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Arkansas Needs Tim Griffin

Opinion: When it comes to candidates for Attorney General in the State of Arkansas, none can rise above or outshine Tim Griffin. To be frank, Tim Griffin will be the Attorney General Arkansas is going to need for the foreseeable future.

Few would argue with the statement, “There is no substitute for experience” and Griffin’s resume is a sounding board of experience. However, he is not only experienced in state law and politics, but he also has a background extending from federal law to Washington D.C. and into the heart of the United States Military.

Starting in 1995 Griffin gained experience working on an investigation into the former Secretary of Housing and Urban Development.  He served as the Senior Investigative Counsel for the House Committee on Government Reform.  In 1999 he was the Deputy Research Direct for the RNC and worked directly with George Bush on the election campaign. In 2005, Griffin worked directly with the White House as a Special Assistant to the President.  By 2006, Griffin was appointed to serve as a United States Attorney for the Eastern District of Arkansas. 

Tim would go on to run for Congress and win. He served two terms before deciding to come home to Arkansas and raise his family. In Arkansas, he has served two terms as the Lieutenant Governor. While serving and working in D.C. and Arkansas, Griffin also managed to serve in the United States Army Reserve where he currently holds the rank of Colonel. Tim served in the Iraq War and earned numerous awards for his service.

Arkansas faces an unprecedented time of potential and outright overreach from the federal government.  That overreach has gone into schools, challenged the rights of the Second Amendment, included vaccine mandates, and regulations put in place which directly hurt Arkansas families and workers.  We need Griffin to face these challenges. The Arkansas Attorney General’s office is the largest staffed state office serving the citizens of Arkansas.  There are more than 100 attorneys working directly under the Attorney General to ensure the rights and liberties of Arkansas citizens are not violated.  There is simply no better person than Tim Griffin to lead this fight.  He knows Washington, he knows Congress, he knows the law, and he knows the plight of our veterans.  Tim Griffin has the background, the experience, the knowledge, and most importantly the dedication to lead Arkansas as we face these challenging legal times ahead.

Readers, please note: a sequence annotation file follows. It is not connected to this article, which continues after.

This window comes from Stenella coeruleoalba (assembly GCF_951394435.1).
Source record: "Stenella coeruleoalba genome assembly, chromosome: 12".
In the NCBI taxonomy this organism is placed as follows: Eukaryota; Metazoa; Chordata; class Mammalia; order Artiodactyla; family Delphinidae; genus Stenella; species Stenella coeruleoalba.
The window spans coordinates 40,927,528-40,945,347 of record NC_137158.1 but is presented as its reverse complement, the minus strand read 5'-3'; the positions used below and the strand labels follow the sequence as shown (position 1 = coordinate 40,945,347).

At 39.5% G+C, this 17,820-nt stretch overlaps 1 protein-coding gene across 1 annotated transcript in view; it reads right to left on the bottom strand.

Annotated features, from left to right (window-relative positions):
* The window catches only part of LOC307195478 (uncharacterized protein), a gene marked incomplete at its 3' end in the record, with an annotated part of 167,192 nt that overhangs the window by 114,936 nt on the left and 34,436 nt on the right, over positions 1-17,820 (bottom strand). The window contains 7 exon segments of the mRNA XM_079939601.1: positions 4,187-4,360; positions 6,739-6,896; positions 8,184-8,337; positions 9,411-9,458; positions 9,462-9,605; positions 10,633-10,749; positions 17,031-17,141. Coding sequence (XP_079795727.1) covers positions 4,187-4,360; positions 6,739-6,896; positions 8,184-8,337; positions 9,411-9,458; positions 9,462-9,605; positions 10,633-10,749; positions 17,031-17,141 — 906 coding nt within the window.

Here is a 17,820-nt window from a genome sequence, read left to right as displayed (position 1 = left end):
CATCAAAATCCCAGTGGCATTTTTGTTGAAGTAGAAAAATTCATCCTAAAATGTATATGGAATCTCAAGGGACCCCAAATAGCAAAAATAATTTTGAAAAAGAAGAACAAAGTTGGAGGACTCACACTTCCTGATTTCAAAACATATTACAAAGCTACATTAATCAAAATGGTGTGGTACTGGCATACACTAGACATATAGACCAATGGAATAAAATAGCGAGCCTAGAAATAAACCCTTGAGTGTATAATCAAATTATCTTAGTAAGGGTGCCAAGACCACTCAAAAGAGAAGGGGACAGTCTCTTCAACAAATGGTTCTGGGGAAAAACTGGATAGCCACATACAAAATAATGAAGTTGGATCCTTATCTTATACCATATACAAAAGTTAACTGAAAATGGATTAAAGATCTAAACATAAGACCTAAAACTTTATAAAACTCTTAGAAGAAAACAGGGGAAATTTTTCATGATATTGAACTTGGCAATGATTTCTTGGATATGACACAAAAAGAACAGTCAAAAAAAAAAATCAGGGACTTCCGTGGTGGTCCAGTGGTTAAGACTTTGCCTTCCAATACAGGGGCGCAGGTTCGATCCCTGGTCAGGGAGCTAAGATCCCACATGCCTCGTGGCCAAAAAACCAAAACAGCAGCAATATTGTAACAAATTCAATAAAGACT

When you go to the polls in May and again in November, remember Arkansas is in a fight for the future of your children. The battles in the court systems today will determine the freedoms, the rights, and the future for all of us in Arkansas. The choice can not be any clearer. The only person prepared to fight for us in the next four years is Tim Griffin. Tim’s experience, leadership, and skill will propel us into positions of victory for Arkansas. You must cast your vote for the future of Arkansas and that means you must vote for Tim Griffin as your next Attorney General of Arkansas. Tim’s campaign is online: Tim Griffin
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The Government COVID Vaccine Mandate is Wrong

COVID-19 Vaccine (Yale Online News)

Opinion: The battle over required COVID-19 Vaccinations is catching headlines across the nation. The country has a president who has now dictated a requirement for a significant number of Americans to be forced to take the COVID vaccine Vaccine without congressional laws or approval. There are past legal judgments that seem to support the government’s stand. However, just because a ruling in the past kept something legal does not mean that the same ruling will apply today. I believe the vaccine is good, has been scientifically proven to work, and is an essential step in fighting COVID. That is my view though, as I also believe in the individual right of choice. In other words, because I believe in the science behind the vaccine does not mean you have to believe in it.  Freedom of choice is one of the foundations of the United States.  We are free to decide our paths daily.  When it comes to vaccines, not even the federal government has a standard requirement for institutions such as schools.  Each state decides the annual school vaccines taken by students.  States self-govern, determine what vaccines will be required for public school attendance, and allow for exemptions.  Exemptions can range from medical exemptions, religious exemptions, and even down to that freedom of choice.  In simple terms, you have rights.  The only area where you do not have rights when it comes to standard vaccines is the military.  Anyone who has ever joined a military branch can tell you that you’re going to get vaccinated…whether you want to or not, but that military obligation also removes many of your freedoms and choices.  That’s just part of the military.